Tattoo Advice Part 2: General Tattoo Aesthetic Guidance

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Bold and Beautiful, American Traditional Style tattoos have stood the test of time

In the early days of my tattoo career, I indiscriminately tattooed client requests without considering aesthetics. I allowed my clients to guide the entire design process. They told me what to include, where, and how big. A few of those tattoos looked amazing, while others, well, let’s just say that they didn’t make my portfolio. Even back then, it was pretty obvious what worked well and what didn’t. When I talk about aesthetics, I’m not talking about what tattoo style looks best, I’m talking about ending up with a visually pleasing tattoo regardless of the style or subject matter.

So aside from technique during tattoo application, what contributes to a tattoo looking good or bad? And isn’t beauty in the eye of the beholder? Sure, aesthetics are a personal preference. However, there are qualities to every tattoo that you should consider regardless of your personal style in order to get the best outcome.

When I evaluate a tattoo design, I look objectively at the “readability” and “fit and flow” of a tattoo. These two factors focus on how a tattoo reads on a person as whole. In reality you see the whole person before you examine the tattoo work. If the overall shape language looks awkward or the tattoo is too small, it may be mistaken for a blemish.

Tattoo Readability

Tattoo Work by Oliver Wong
Boldness and scale contribute to tattoos being visible from a distance

Can you decipher what it is you are looking at? It may sound obvious, but the focal point or subject of your tattoo should be immediately visible. I have seen and done a number of tattoos where a busy composition causes the tattoo to look like a jumble. In other cases, poor contrast might cause the subject to blend right into the background. When evaluating a design, it should be fairly obvious what you are looking at. If it’s an animal tattoo, people should be able to name what animal it is.

The main subject of this tattoo is difficult to decipher because the lack of contrast with the background, can you tell what you are looking at?

If it’s a text tattoo, it should be large enough to be legible without magnification. One of my clients said that her parents thought she had ants crawling her because her text tattoos were so tiny. While the idea of keeping a tiny reminder or secret on your body might be cool, they might not be very legible from a distance to others. Additionally, as your skin and tattoo ages, chances are the letters won’t remain legible.

Even Across a Room, these names are legible

The exception to readability would be ornamental tattoo designs which may use abstraction and design elements to decorate the body instead of illustrating a subject matter. In the case of ornamental designs, there should be a good fit and flow to them.

Tattoo Fit and Flow

The Tattoo above employs curves to match the natural contours of the body and create a sense of movement

Does the tattoo compliment and fill the space well on a collector’s body? The human body is made up of curves and contours, so designs that feature curvature will appear more harmonious. Curves in a tattoo will also add a feeling of movement and flow to the tattoo. This will allow the viewer’s eyes to move comfortably through the design.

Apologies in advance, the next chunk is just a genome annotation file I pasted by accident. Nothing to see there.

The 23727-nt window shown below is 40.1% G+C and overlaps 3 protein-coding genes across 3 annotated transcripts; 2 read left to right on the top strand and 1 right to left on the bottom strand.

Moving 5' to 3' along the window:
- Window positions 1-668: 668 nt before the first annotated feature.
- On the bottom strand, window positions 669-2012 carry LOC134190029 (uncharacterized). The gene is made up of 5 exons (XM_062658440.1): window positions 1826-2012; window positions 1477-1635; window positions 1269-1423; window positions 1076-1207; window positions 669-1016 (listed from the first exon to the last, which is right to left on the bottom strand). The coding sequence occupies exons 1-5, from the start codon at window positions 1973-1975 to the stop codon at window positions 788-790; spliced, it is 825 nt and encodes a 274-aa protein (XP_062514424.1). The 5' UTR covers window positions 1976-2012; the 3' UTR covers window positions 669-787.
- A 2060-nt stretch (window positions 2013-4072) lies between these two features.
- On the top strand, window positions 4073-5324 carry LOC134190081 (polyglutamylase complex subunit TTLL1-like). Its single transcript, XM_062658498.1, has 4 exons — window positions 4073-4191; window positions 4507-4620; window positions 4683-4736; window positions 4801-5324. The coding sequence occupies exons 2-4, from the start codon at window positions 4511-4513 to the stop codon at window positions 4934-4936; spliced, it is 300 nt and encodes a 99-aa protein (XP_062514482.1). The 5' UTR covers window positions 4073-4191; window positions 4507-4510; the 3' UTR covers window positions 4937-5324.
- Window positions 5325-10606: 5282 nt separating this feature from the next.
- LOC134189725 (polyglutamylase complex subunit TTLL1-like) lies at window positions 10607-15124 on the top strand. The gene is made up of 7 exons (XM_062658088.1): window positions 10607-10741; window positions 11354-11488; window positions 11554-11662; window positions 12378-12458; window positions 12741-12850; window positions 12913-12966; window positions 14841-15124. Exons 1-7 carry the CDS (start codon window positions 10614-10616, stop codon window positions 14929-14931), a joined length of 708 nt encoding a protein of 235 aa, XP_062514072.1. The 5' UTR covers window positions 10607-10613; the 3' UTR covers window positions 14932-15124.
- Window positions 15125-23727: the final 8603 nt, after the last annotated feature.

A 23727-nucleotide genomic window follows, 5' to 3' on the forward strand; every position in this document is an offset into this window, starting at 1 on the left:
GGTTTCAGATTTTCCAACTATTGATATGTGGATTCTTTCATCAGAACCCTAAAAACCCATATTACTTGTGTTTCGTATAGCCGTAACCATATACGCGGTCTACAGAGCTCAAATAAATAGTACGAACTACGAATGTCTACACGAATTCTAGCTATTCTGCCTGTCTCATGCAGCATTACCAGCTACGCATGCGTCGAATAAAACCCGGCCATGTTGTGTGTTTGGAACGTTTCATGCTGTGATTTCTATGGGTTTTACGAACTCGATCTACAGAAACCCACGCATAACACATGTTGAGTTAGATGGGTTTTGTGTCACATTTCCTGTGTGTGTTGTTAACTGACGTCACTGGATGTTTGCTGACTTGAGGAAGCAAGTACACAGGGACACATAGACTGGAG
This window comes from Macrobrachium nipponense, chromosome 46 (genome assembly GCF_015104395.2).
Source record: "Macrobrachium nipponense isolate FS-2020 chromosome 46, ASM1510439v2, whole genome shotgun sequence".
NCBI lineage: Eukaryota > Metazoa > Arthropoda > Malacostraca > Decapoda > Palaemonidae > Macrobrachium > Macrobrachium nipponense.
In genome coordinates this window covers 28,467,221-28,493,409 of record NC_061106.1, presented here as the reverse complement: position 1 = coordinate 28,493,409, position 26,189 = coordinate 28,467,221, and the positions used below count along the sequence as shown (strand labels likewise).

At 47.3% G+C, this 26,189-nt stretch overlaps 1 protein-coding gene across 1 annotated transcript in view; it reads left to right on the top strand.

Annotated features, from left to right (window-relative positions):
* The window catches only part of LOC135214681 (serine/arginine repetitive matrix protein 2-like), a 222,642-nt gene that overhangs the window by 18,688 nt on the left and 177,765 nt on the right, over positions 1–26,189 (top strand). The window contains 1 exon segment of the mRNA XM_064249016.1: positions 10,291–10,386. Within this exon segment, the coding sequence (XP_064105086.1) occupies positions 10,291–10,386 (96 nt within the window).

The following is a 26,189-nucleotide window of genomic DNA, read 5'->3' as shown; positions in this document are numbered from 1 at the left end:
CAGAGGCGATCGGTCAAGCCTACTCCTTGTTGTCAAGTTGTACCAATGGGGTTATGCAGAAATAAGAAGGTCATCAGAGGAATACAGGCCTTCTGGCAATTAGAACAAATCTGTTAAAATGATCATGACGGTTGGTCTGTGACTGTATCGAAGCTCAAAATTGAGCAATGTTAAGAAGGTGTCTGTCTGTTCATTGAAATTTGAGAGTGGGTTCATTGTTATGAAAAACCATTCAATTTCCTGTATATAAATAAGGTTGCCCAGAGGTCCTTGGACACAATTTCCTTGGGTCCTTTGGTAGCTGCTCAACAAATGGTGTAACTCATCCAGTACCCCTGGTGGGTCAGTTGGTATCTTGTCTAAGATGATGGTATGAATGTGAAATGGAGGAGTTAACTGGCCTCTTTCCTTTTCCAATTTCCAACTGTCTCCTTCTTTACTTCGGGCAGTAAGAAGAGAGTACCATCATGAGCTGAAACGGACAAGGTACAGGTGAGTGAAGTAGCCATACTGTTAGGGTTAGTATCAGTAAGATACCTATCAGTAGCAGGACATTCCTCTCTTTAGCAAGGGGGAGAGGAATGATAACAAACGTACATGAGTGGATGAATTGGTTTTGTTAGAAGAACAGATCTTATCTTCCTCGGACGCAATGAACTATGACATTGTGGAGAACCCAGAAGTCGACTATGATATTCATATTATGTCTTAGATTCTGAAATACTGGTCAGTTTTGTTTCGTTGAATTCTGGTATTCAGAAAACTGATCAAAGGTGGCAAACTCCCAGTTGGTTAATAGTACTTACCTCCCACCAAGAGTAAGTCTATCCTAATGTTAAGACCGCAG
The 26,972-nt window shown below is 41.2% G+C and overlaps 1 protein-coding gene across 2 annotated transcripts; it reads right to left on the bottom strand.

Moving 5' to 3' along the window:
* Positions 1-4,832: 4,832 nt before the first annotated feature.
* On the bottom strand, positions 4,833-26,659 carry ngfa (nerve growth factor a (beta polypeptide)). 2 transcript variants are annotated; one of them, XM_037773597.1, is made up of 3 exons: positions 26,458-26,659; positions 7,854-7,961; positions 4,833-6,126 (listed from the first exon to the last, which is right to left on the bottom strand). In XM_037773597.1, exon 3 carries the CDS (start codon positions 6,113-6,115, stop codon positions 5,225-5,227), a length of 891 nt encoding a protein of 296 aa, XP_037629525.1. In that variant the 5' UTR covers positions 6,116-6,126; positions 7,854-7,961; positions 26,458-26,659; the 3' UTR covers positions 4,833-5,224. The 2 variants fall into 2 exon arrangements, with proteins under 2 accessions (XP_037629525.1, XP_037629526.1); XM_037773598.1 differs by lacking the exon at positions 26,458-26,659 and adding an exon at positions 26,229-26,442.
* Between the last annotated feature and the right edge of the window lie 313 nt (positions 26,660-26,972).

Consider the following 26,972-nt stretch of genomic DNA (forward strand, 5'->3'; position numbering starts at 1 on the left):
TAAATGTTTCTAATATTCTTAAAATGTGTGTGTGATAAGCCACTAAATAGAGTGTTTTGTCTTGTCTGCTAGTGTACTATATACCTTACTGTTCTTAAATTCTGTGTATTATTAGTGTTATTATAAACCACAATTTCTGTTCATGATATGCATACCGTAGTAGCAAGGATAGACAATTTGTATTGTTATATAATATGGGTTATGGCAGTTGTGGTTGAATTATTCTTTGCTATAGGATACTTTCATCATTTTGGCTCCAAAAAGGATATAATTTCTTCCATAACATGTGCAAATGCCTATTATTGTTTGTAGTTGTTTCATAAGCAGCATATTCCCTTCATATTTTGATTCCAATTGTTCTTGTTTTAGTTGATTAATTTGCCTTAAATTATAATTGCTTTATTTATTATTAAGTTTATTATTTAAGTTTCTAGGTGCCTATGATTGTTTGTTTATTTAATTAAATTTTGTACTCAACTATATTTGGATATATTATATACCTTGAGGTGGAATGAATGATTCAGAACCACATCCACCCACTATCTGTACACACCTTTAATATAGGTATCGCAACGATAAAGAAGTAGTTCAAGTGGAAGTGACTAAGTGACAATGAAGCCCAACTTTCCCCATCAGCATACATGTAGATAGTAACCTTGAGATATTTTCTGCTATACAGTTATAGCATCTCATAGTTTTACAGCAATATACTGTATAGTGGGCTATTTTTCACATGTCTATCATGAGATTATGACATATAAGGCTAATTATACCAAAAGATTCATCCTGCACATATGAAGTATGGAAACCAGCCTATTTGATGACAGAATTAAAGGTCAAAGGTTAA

The “fit” of a tattoo pertains to the shape language presented by the design. Many design elements can be beautiful independently, however when combined they may form a blob. Take care to make sure the overall shape of the tattoo compliments the space it’s placed in. For example, if a tattoo is portrait oriented design, then the design would complement a space where the height is longer than the width.

The rectangular (portrait) shape of the tattoo design mirrors the forearm

Beauty over Meaning

A lot of clients force imagery into their tattoo because they want it to be meaningful, even though it ends up with bad aesthetics because of odd shape language. I understand that a tattoo may be something personal, but at some point somebody else is going to see it. When they do you want them to say “how beautiful!” instead of “how interesting?” or “tell me what your tattoo means.” Tattooing is a visual artform and a chance to enhance your personal appearance in a positive way. Of course, you are free to express yourself through tattooing as you see fit, but from where I am standing, I want you to look good doing it.

Separate Your Themes Into Different Tattoos Where Possible

As tempting as it is to try and tell your entire life story in one tattoo, it’s better to separate them into different tattoos. When hanging art around a house, you wouldn’t put all the paintings in one room would you? I guess you might, but in order to avoid a cluttered composition in your tattoo, try and spread the ideas out.

Not An End All Way of Evaluating Every Tattoo

This advice is meant to be a starting point for evaluating a tattoo idea. If you ignore the advice, will your tattoo turn out terrible? Maybe. But if you follow this advice, at least you will have a standard to build a better tattoo around. Ultimately, a tattoo is about personal expression, so the person who’s opinion matters most is you. But why not try and have it come out beautiful because you will have to wear it for the rest of your life. Find more tips on getting your first tattoo here.

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